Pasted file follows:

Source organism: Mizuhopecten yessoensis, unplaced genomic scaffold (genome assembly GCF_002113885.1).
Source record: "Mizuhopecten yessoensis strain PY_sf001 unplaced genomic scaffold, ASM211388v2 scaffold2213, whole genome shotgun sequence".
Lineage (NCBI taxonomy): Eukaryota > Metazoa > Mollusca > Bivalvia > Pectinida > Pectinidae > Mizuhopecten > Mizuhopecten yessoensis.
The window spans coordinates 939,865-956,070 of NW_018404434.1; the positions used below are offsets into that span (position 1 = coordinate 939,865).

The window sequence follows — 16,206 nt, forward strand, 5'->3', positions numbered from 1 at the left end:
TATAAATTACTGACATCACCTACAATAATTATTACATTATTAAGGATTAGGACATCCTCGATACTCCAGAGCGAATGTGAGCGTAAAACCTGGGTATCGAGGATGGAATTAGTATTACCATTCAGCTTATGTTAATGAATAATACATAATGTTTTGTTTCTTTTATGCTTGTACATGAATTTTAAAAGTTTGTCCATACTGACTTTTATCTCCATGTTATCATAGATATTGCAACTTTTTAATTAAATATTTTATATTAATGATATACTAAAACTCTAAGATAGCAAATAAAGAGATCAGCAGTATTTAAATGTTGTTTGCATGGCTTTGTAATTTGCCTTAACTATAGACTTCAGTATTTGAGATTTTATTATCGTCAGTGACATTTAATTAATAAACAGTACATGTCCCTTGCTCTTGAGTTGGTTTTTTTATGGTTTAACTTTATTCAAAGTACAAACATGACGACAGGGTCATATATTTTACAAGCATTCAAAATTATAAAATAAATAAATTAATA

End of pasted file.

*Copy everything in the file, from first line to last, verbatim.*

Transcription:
Source organism: Mizuhopecten yessoensis, unplaced genomic scaffold (genome assembly GCF_002113885.1).
Source record: "Mizuhopecten yessoensis strain PY_sf001 unplaced genomic scaffold, ASM211388v2 scaffold2213, whole genome shotgun sequence".
Lineage (NCBI taxonomy): Eukaryota > Metazoa > Mollusca > Bivalvia > Pectinida > Pectinidae > Mizuhopecten > Mizuhopecten yessoensis.
The window spans coordinates 939,865-956,070 of NW_018404434.1; the positions used below are offsets into that span (position 1 = coordinate 939,865).

The window sequence follows — 16,206 nt, forward strand, 5'->3', positions numbered from 1 at the left end:
TATAAATTACTGACATCACCTACAATAATTATTACATTATTAAGGATTAGGACATCCTCGATACTCCAGAGCGAATGTGAGCGTAAAACCTGGGTATCGAGGATGGAATTAGTATTACCATTCAGCTTATGTTAATGAATAATACATAATGTTTTGTTTCTTTTATGCTTGTACATGAATTTTAAAAGTTTGTCCATACTGACTTTTATCTCCATGTTATCATAGATATTGCAACTTTTTAATTAAATATTTTATATTAATGATATACTAAAACTCTAAGATAGCAAATAAAGAGATCAGCAGTATTTAAATGTTGTTTGCATGGCTTTGTAATTTGCCTTAACTATAGACTTCAGTATTTGAGATTTTATTATCGTCAGTGACATTTAATTAATAAACAGTACATGTCCCTTGCTCTTGAGTTGGTTTTTTTATGGTTTAACTTTATTCAAAGTACAAACATGACGACAGGGTCATATATTTTACAAGCATTCAAAATTATAAAATAAATAAATTAATA